Page 3, 18th November 1949

18th November 1949
Page 3
Page 3, 18th November 1949 — ROSES By E. J. KING
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Organisations: US Federal Reserve
Locations: Southport

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ROSES By E. J. KING

ROSES are the emblem of floral

perfection, yet they are easy to grow and ready to reward the least attention. Neglected and starved, they continue to grace summer and autumn with colour and fragrance for many years. Roses succeed so well because they are in part derived front an Engltsh wild plant, and have never lost the hardiness and adaptability of the native species. This fact should indicate the great suitability of our gar dens for roses. If only the plants were hard to grow I feel Tillie that they would be fussed over and given pride of place in every garden. As it is, 1 can only assume that the cult of the rose suffers from three misfortunes: the contempt arising from the simplicity of the rose's demands: fear that roses are difficult: and the hostility of modern gardeners to formal bedding schemes. The second consideration can be disposed of at once. Any soil, any open situation, will suit the bush rose. The best home for these lovely flowers is probably in heavy loam that can be well fed; but there are some kinds of rootstock specially suited to lighter soils because they are fibrous. and roses budded on to these will endure even light sands. while at the other extreme roses are at home in intractable clays. Occasionally it happens that one or two varieties of rose are not robust in certain situations; but any good nurseryman will tell you what kinds are

most suitable for your district. It should not be supposed, either, that rose-growing means constant spraying, pruning. and so on. A rose-bed probably is less trouble than a bed of wallflowers or antirrhinums in the long run. and much of the ceremonial indulged in by some rose-growers need not be indulged in by the practical man.

THE FORTUNES OF THE ROSE To have roses of perfect shape held well up to the stalk it is advisable to prune bush roses in April. making sure that some of the older wood is available to support flowering shoots, and also to ensure the production of new framework-shoots which will themselves bear many flowers towards the end of summer. Bushes which do not have this treatment flower indeed, but their flowers usually are precocious and doomed to an early, shapeless death. Besides. some of the hushes we see have had so little pruning that they are masses .f spent wood not profuse in flower. Moreover, some of the older types of rose did not flower as long or as reliably as some of our modern tried favourites, and a collection of this type does not display the full possibilities of the rose. Novices should not be put off by this; they should make sure of a good modern collection which will combine floral elegance with old-fashioned scent, and then give the plants that little attention required to keep them perfect. At the other extreme we see intensely format gardens where everything is sacrificed to the rose-geometrical beds, grass paths, and SO on. The rose is not a tyrant; it does not blossom best in austerity. Modern beds are not quite so severely cut about and are capable of greater femininity, especially where the polyantha type of rose is grown. With rather less pruning than the ordinary type of rose, the polyentha becomes a more rounded bush. covered with flowers from May till after the frosts come. No herbaceous pliant and no bedding plant could be more co-operative. Polyantha roses seldom have the shapeliness and and scent of the " old, old " type, though they make amends by being so gay and so generous.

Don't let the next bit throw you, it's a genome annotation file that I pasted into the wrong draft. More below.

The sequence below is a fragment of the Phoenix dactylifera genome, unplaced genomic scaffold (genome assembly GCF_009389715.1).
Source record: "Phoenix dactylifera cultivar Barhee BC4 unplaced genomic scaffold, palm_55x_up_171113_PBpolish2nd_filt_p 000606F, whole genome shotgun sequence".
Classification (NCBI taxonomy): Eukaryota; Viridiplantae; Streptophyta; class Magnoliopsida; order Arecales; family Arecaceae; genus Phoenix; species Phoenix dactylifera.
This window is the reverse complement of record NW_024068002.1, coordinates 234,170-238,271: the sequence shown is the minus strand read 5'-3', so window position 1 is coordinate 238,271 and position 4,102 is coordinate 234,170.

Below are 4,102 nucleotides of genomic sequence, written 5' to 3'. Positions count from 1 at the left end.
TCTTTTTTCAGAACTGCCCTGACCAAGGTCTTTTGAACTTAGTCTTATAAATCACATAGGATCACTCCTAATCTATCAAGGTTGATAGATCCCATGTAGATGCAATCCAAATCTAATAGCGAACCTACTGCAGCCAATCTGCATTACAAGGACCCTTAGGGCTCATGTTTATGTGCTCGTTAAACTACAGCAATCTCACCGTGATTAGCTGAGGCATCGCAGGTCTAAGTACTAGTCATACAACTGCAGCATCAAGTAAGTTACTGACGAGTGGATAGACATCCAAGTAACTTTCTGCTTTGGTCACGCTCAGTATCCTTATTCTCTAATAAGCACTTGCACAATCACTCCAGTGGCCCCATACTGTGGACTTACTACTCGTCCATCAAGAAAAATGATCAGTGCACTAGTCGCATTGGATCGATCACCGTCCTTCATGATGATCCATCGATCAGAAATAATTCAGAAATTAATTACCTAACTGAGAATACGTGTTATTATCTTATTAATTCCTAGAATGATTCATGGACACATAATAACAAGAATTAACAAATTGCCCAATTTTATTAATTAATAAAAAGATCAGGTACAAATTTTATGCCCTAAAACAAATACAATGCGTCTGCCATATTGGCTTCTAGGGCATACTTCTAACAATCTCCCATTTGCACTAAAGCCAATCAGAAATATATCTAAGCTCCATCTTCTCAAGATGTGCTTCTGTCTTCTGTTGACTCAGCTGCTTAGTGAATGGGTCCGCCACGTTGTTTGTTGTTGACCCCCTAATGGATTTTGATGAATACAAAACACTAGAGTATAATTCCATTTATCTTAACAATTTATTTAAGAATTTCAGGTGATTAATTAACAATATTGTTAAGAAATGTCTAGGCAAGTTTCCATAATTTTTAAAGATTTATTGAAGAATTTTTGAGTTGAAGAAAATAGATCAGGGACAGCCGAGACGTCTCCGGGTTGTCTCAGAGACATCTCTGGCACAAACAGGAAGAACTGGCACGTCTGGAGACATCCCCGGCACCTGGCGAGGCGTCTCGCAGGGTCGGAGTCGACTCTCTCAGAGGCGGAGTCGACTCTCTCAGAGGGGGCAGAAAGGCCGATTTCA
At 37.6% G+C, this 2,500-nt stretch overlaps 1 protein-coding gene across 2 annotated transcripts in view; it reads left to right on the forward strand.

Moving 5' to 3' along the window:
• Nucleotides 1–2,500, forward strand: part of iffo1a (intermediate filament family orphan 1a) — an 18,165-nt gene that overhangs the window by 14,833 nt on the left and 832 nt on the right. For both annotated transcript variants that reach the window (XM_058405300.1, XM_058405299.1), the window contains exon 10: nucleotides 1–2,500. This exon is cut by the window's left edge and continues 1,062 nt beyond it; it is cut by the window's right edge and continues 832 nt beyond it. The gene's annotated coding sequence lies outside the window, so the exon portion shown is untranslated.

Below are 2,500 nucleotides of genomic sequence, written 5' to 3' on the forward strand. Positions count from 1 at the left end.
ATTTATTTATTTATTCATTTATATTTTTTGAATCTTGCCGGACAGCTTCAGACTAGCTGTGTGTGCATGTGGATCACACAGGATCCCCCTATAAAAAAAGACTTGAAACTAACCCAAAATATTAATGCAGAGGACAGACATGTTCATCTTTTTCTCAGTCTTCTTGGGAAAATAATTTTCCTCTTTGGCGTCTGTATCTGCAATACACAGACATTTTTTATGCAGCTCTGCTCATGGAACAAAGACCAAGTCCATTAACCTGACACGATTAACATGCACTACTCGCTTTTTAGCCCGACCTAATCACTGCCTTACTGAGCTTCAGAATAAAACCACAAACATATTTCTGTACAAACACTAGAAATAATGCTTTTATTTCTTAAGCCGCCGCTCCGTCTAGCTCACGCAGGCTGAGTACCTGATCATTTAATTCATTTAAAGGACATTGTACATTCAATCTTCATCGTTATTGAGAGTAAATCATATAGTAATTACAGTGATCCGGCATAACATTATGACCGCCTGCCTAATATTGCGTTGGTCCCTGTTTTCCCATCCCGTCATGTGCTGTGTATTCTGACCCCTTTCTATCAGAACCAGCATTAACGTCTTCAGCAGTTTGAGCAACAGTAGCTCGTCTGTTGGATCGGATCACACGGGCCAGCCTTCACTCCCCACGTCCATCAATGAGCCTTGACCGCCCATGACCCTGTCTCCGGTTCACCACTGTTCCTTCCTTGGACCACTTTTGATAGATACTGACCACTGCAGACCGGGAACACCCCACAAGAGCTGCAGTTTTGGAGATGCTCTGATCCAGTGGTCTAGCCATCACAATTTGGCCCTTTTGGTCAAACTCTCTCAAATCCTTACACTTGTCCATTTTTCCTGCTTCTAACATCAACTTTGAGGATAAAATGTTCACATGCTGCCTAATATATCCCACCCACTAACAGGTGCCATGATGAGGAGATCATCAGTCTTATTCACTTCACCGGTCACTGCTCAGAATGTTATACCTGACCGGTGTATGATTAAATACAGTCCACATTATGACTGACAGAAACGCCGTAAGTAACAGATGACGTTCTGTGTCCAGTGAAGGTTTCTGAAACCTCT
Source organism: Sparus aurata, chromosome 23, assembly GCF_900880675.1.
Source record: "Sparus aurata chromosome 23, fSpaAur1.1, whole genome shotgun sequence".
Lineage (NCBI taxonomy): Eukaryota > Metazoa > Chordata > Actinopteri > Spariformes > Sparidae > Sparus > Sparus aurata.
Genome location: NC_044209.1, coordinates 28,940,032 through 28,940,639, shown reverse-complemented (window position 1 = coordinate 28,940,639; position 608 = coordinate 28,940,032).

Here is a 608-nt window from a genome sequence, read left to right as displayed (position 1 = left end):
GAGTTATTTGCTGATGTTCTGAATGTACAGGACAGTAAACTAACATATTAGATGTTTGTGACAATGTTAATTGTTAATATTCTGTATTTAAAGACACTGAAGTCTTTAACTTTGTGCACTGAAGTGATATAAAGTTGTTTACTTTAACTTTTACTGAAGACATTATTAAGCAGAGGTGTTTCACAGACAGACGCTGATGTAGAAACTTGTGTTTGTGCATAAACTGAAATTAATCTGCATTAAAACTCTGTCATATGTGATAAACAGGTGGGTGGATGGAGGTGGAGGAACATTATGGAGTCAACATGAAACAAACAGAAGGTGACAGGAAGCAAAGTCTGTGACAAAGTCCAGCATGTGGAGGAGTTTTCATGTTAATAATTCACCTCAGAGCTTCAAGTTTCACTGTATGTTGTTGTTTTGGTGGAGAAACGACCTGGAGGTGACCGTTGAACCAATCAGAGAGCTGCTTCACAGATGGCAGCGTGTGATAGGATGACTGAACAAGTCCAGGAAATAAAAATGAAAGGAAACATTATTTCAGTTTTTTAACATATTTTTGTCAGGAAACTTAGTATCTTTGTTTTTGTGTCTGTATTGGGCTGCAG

VARIETIES OF ROSE

A list of good old-fashioned roses now available in the market would include Shot Silk, Futile de Hollande. Southport, Mrs. Sam MeGredy, Mceiredy's Yellow. Betty Uprichard. Emma Wright, Lady Forteviot. Julien Potin and ()Odle. It is not suggested that all these are old varieties: but they are good varieties of conventional appearance. Two excellent roses of considerable vigour are Hugh Dickson and Frau K. Druschki. which make big bushes. Besides, there are many " sports " of standard kinds which have taken on a climbing habit, having the same lam flowers.

Then there are others, mostly hybrele of fairly modern origin, which ramble on long canes like the familiar small-flowered ramblers, but have medium-large flowers in lovely colours. My favourites are Alliertine and Dr. Van Fleet. It would be foolish to omit mention of Blaze. Paul's Scarlet, and American Pillar, or to forget that there is a host of ramblers with porn-porn flowers. Yet it seems more important to leave the rampant types and uree the charms of dainty hush polyanthus such es Donald Prior. Mrs. van Straaten van Ns (Permanent Wave). Ellen Paulsen. Karen Paulsen and Poulsen's Yellow.

ROSE SPECIES

• So many of the roses we grow have been hybridised from a combination of species that we tend to forget that many of the species themselves are well worth a place in the garden, and will grow in places not entirely suitable for rose beds, One of the most beautiful is Rosa Ilitgorris — always elegant and in spring a cascade of primrose delight. Rosa Moyesii is a vigorous briar with bright red flowers, followed by large. flagen-shaped hips of brilliant scarlet. Then there are the Moss Roses and Damask Roses of verse and legend, Musk Roses such as Pax and Fortuna which require hardly any pruning. not to mention the Austrian Briars and our own Burnet Roses. For an open bay in a shrubbery how much better these are than so many common interlopers!




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